The important thing about any agenda isn’t so much what’s on it, but what is missing. And so it is with the 21st UN climate change conference (Cop26), in Glasgow. There are some crucial issues up for discussion and negotiation: the $100bn finance promise, the 1.5C target and how to raise global mitigation ambition to meet it. But I have a proposal for something that is still firmly off the agenda, even though it would arguably do more than anything else to address the climate emergency.
The problem with Cops – and I’ve been to a few – is that activity tends to substitute for action. The atmosphere is frenetic: people rush to and fro, from meeting to meeting, negotiation to negotiation, clutching bundles of paper, phones, laptops, and (if they are lucky) a hastily grabbed, limp sandwich. Some negotiators trundle everywhere with wheeled suitcases, stuffed with printed materials from every previous Cop – so they never have to miss an opportunity to refer directly to the Bali declaration or the Berlin mandate.
It’s heaven for lawyers – but hell for everyone else. Everything hinges on wording: whether the square brackets contain “shall” or “should”, “may” or “must” becomes an all-consuming obsession. The details are so tiny they are almost fractal: dive in and you find yourself in a parallel universe of ever-expanding detail, with passionate arguments about incomprehensibly arcane sub-clauses which run for weeks, or sometimes even years. Former Maldives president Mohamed Nasheed, who I advise on climate issues, has a joke about Cop babies – that negotiators have been doing this so long that some of them have even got married and had children. It’s funny because it’s true.
The one thing that tends to get lost is the bigger picture – actually solving the climate emergency. It’s on the agenda, of course, because it’s what the meeting is meant to be about, but at the same time it’s not actually on the agenda. We might get an agreement on financing, on loss and damage, on carbon markets, on “nationally determined contributions” – the Paris pledges that are meant to deliver on the 1.5C goal – which would all be great. I’ll be the first to celebrate, and to dance on the Cop tables at five in the morning on the final weekend.
But even 1.5C is a slippery target: it is not something anyone can actually deliver, even collectively. Whether the planet’s temperature will cross the threshold of 1.5C above pre-industrial temperatures is a product of the Earth system’s response to cumulative emissions of greenhouse gases, which cannot be known precisely except in hindsight. That’s why it is framed probabilistically by scientists; for example there is a one-in-six chance that we have already exceeded the 1.5C budget as I write today.
So what might be a Glasgow climate emergency target that we actually could meet? My suggestion is extremely simple: we set a date for the worldwide exit from fossil fuels, a sort of independence day from carbon. Like all ideas that eventually become mainstream, at first sight this looks preposterous. You mean, we actually have to stop burning oil? No more petrol? No more LNG tankers plying the world’s oceans? No more giant coal machines scraping up carboniferous forests from underneath medieval villages in eastern Germany?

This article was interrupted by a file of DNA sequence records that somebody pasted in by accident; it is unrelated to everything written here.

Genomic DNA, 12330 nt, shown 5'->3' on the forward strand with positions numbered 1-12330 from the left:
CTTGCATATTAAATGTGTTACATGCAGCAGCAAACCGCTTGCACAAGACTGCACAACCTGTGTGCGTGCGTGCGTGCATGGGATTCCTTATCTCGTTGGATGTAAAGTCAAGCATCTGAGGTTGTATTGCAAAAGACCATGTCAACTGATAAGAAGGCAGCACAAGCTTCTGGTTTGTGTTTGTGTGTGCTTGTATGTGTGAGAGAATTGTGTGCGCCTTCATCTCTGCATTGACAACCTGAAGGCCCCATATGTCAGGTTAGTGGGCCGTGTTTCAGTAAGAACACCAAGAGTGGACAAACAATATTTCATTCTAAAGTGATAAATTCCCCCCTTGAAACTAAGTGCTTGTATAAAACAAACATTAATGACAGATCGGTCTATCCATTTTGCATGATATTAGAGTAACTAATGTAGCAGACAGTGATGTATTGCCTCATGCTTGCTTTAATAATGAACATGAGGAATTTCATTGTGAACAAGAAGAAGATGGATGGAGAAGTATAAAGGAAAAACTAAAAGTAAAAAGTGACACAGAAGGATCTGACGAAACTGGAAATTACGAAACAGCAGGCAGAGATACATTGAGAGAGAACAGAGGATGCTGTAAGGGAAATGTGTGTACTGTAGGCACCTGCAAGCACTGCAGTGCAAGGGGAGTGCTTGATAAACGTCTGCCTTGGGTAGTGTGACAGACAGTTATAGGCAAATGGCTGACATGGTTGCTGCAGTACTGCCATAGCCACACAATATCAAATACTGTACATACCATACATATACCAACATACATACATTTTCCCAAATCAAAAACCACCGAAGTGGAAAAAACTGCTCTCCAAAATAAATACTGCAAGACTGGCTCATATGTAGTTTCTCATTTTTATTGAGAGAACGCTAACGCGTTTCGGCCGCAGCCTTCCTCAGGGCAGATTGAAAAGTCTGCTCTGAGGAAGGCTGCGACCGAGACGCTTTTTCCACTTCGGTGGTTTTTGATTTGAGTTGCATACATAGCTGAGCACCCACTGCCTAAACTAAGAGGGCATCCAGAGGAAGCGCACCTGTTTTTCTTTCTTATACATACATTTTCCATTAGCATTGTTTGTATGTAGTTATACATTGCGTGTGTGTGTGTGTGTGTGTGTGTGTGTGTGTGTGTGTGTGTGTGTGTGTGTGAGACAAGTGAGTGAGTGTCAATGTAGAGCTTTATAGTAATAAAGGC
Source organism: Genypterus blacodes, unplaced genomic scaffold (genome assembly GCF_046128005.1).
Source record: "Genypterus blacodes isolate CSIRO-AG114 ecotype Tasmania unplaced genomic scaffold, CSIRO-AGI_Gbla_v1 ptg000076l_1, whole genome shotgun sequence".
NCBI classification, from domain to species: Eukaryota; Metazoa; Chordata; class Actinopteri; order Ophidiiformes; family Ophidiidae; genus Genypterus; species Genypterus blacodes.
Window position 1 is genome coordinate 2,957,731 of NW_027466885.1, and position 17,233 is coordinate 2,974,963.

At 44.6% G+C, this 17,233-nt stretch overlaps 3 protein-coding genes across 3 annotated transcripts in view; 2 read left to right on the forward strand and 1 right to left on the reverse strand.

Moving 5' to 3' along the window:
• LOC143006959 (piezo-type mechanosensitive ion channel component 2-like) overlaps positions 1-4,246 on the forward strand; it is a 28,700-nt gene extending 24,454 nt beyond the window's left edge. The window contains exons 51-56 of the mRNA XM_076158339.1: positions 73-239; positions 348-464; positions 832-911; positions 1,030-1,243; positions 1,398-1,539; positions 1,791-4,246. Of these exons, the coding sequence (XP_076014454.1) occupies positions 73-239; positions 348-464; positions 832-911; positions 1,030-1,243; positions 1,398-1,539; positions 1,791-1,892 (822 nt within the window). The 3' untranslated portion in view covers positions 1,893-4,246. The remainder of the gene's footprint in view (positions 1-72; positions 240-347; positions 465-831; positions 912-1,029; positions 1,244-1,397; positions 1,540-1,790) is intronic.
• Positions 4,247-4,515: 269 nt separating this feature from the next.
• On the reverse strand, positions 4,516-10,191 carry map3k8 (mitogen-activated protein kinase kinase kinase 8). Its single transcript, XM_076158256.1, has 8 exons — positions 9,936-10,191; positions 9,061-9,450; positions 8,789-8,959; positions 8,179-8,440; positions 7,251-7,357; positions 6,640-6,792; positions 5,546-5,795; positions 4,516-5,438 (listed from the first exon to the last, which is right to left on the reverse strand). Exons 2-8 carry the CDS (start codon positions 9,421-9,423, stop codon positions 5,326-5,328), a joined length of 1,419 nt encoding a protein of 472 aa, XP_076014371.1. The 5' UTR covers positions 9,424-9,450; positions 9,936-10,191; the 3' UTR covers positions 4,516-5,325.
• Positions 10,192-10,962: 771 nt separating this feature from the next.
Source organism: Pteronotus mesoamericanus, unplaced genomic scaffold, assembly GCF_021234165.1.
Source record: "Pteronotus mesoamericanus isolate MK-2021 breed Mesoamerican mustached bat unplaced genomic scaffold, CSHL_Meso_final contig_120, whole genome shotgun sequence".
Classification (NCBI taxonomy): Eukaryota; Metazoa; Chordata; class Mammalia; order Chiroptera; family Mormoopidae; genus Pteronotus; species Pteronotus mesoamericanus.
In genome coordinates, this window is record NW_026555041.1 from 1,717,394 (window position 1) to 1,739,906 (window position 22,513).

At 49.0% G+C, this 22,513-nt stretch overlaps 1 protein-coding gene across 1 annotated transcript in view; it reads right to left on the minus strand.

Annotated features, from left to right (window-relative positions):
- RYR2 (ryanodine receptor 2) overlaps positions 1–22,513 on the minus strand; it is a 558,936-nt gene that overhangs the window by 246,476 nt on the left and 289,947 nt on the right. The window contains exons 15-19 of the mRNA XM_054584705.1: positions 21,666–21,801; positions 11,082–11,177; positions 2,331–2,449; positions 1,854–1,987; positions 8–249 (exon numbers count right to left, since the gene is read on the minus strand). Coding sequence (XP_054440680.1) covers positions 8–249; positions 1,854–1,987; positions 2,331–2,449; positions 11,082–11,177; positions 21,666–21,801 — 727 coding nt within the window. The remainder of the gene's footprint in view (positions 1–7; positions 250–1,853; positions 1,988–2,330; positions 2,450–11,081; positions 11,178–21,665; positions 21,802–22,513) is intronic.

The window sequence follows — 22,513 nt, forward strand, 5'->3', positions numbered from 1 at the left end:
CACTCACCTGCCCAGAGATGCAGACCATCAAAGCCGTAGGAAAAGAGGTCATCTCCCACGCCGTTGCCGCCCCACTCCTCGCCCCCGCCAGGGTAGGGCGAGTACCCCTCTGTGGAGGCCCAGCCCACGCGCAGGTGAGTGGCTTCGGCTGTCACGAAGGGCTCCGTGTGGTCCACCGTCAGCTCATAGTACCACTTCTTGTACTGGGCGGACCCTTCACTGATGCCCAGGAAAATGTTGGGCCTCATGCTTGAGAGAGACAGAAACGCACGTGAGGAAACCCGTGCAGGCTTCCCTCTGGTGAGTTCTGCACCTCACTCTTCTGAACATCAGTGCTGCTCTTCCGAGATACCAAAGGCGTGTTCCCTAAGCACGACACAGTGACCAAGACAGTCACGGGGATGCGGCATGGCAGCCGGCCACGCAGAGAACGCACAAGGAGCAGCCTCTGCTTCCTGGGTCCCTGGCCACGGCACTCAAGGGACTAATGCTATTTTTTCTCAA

Yes, that’s exactly what I mean. A fossil fuels exit date forces us to confront what net zero doesn’t – that we have to actually entirely stop combusting carbon. (We also have to figure out ways to remove the excess carbon already in the atmosphere and to get everyone on largely plant-based diets, but one thing at a time.) It means there must be no more exploration for fossil fuels well before that date, because all that would be doing would be creating unwanted hydrocarbon reservoirs. It means there must be no more building of fossil infrastructure – coal-burning power stations, LNG terminals, oil refineries and so on – at least 30 years before that date, because doing so would merely be creating stranded assets.
There will, of course, be objections from carbon addicts, citing the “methadone” option of carbon capture and storage. This – which is as physically and thermodynamically implausible as the endlessly receding fantasy of nuclear fusion – has been touted for decades as a way to carry on burning our carbon cake and eating it. Yet it is still nowhere near to at-scale deployment anywhere in the world, and never will be. I’m sorry my friends, but fossil fuel freedom day means we have to leave the unburned stuff in the ground, right where the dinosaurs left it.
Of course, the date is crucial. If we set it at 2150, as Saudi Arabia would no doubt immediately volunteer, we will be well on our way to turning Earth into Venus by then. I propose 2047, far enough away for a rapid transition to zero-carbon economies to be feasible worldwide with minimal economic damage, but close enough to still give us a decent – probably 50: 50 – chance of keeping the Earth from heating up beyond 1.5C. Fittingly, 2047 is also exactly a century on from the year of Indian independence in 1947, when the world’s largest democracy came into being after more than a century of British colonial exploitation. As Jawaharlal Nehru said then in his tryst with destiny speech: “At the stroke of the midnight hour, when the world sleeps, India will awake to life and freedom.”
At Glasgow we could make our own tryst with destiny, one that could save our civilisation from the carbon catastrophe that looms over us all. Imagine that evening, in August 2047, as the clock ticks towards midnight: we could all awake, as the sun breaks through the smoky ruins of the industrial revolution, to the life and freedom of independence from fossil fuels.
Mark Lynas is a freelance writer working full-time on climate change